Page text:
Portrait of the Artist: Carmela Ciuraru

In her new book, Nom de Plume: The (Secret) History of Pseudonyms (Harper), author and journalist Carmela Ciuraru takes a considered and considerate look at writers who have chosen to release works under a pseudonym.

The obvious question, then: Has Ciuraru ever used a pseudonym?

She laughed, and said, "When I was in college, somewhat as a joke, I used to publish poems and stories as 'Carmela Smith.' But when it comes to my work now, I don't feel that anything I publish is scandalous or shameful, so I don't feel the need to use a pen name."

Ciuraru noted that in the stories she chose to showcase in her book, it very often was shame, scandal or even both that led authors to come up with false names. "Historically it's been about those things," she said. "But our culture has really swung in the other direction. People will tell any story now. Personally, I kind of mourn the loss of reticence in culture."

In the 19th century, Ciuraru explained, writers "didn't want it both ways. They weren't trying to draw attention to both their work and their person." For example, Charles Dodgson, also known as Lewis Carroll, was more interested in his work garnering praise than in being recognized on his own.

One of the reasons that writers choose pseudonyms, Ciuraru believes, after researching stories as multivarious as Lewis Carroll's, Mark Twain's, George Eliot's and George Orwell's, is the freedom it affords. "A nom de plume expresses one part of you. These writers realized that we all have so many facets, so many different parts. You can even be a different person as you go through your day--at your agent's office you're playing a hotshot writer. At the market, you're playing a neighborhood character. When you take your kid to school, you're playing well-informed mom, and so on."

Previously, Ciuraru edited the poetry anthologies First Loves: Poets Introduce the Essential Poems That Captivated and Inspired Them and Solitude Poems, but this is her first time as an author. "My vocation is as a reader of poems. I want my legacy to be 'She did not add to the world's trove of bad poetry!' " That impulse to hold back also informs her new book. "One thing that stuck with me as early as high school was that so many people assume the 'I' of a poem is the poet herself, and it's not. It's a persona. Karen von Blixen, who wrote as Isak Dinesen, said she took a nom de plume 'so I didn't have to answer stupid questions.' This book is partly a love letter from me to literature and its creators, trying to show that I understand their epic struggles."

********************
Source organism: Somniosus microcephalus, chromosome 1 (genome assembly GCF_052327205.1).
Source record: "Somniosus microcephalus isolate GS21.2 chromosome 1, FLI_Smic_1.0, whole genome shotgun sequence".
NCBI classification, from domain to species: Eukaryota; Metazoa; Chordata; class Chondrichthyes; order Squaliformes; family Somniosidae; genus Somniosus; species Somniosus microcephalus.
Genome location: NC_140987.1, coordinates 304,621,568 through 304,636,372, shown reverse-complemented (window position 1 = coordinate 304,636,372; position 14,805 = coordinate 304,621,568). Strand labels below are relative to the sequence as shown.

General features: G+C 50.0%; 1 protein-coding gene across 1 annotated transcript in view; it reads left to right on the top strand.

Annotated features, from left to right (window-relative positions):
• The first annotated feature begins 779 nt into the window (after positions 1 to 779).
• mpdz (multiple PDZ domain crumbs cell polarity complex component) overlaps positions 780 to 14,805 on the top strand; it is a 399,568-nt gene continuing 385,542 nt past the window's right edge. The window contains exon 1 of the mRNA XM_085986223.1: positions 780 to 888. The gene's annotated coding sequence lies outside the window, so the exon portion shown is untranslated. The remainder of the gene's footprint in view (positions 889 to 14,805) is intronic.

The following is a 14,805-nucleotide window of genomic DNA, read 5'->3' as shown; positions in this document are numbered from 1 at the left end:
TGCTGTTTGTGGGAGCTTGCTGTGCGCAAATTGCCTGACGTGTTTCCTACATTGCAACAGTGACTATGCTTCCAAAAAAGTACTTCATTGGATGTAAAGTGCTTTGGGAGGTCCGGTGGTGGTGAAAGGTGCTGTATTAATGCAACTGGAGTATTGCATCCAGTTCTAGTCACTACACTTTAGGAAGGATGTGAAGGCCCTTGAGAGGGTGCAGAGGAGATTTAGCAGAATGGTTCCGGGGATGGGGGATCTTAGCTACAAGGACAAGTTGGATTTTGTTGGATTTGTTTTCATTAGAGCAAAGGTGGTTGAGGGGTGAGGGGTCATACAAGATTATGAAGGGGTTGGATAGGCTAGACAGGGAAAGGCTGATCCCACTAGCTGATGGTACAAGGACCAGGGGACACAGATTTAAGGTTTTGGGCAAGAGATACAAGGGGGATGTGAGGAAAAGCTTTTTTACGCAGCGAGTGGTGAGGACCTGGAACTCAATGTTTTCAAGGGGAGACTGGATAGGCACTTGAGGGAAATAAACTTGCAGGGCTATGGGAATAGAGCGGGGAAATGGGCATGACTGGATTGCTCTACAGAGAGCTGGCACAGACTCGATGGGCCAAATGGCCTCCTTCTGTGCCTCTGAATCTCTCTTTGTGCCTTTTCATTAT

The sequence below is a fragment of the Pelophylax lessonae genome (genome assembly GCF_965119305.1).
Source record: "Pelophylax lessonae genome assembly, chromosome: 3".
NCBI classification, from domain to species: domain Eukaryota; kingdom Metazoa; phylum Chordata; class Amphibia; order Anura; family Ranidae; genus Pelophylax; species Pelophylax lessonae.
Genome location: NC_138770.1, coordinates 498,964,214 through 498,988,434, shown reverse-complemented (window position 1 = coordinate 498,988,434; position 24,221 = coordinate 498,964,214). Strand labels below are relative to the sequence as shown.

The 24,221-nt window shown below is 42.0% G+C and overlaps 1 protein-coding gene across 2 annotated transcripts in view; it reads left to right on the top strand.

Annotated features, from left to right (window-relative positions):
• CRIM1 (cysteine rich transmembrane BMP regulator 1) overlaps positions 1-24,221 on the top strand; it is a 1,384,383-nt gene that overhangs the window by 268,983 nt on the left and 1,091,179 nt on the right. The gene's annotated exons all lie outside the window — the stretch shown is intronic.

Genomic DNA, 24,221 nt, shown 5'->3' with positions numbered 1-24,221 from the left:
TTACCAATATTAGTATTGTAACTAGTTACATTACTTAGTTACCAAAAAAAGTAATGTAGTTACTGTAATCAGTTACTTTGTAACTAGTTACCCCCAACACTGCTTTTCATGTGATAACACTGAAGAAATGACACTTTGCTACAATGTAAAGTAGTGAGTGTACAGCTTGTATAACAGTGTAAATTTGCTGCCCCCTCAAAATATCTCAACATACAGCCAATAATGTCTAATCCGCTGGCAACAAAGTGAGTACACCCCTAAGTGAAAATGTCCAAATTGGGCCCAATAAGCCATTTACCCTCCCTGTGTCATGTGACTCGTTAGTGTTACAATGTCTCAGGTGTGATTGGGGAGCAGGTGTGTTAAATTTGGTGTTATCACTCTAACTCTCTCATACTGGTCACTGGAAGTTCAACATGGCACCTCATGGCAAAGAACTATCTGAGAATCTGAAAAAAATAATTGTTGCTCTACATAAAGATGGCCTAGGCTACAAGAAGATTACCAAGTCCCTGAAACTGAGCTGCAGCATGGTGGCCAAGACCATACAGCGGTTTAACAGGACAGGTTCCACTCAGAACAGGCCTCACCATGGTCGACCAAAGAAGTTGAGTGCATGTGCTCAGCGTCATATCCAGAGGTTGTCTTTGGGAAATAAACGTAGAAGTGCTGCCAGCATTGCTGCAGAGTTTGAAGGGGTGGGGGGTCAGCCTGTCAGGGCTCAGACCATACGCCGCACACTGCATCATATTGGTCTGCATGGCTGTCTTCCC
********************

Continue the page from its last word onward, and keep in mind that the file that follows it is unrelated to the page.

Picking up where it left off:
After delving into the biographies of the writers included in her book, Ciuraru realized how brave they were in seeking to stake out a place for their creative work that was separate from their public lives. "That's why I prefer the term nom de plume," she said. "While pseudonym is a great term, it does technically mean 'fake,' and the authors who used these names most powerfully were anything but fake."

George Eliot, for example, was born Mary Ann Evans, whose self-perceived homely appearance and formidable intellect led her to prefer living as "George." "It allowed her the freedom she craved and could not access as a woman of her time," Ciuraru explained. "For Eliot, fortunately, that pseudonymous persona was empowering. Other writers experienced it almost to a fault, like the 20th-century Alice Sheldon, whose 'James Tiptree' self was so powerful that without him, she felt dead--and ultimately killed her husband and herself."

Ciuraru also points to George Orwell, who was born the well-to-do Eric Blair, but cast off his name so he could live among and write about the working poor. "Many of these writers were telling a lie so that they could tell the truth. You don't see that with today's writers and pen names. They often hide behind a pen name because they're trying to hide behind a lie, like JT Leroy."

Where writers once used use noms de plume to conceal gender, sexual identity or ethnic origins, today the biggest taboo is money. "Today, shame is not getting a big advance, or not selling rights to a film adaptation," said Ciuraru. "Once upon a time, we didn't put authors into tidy boxes so easily. Something has been lost in the distance we once had from our authors. Now, too many authors want to share a really dramatic personal story and receive the glory for it, too. I'm not sure that's possible."

Is there still a need for pen names? Ciuraru laughs. "I think they still give us a certain kind of power. They're secret, and secrets are fun. They also provide artistic freedom. Think about it: a pseudonym takes you back to childhood, when you could say 'I'm a pony! I'm a lion!' Or even, 'I'm about to write the most important novel of the 21st century!' without censoring yourself."

As for Ciuraru, we'll see what's next. "As I once heard Whiting Award winner Mark Doty say, this writer's life is a lonely process. You win an award, but you still have to go back to your desk the next day and sit down and put pen to paper." --Bethanne Patrick

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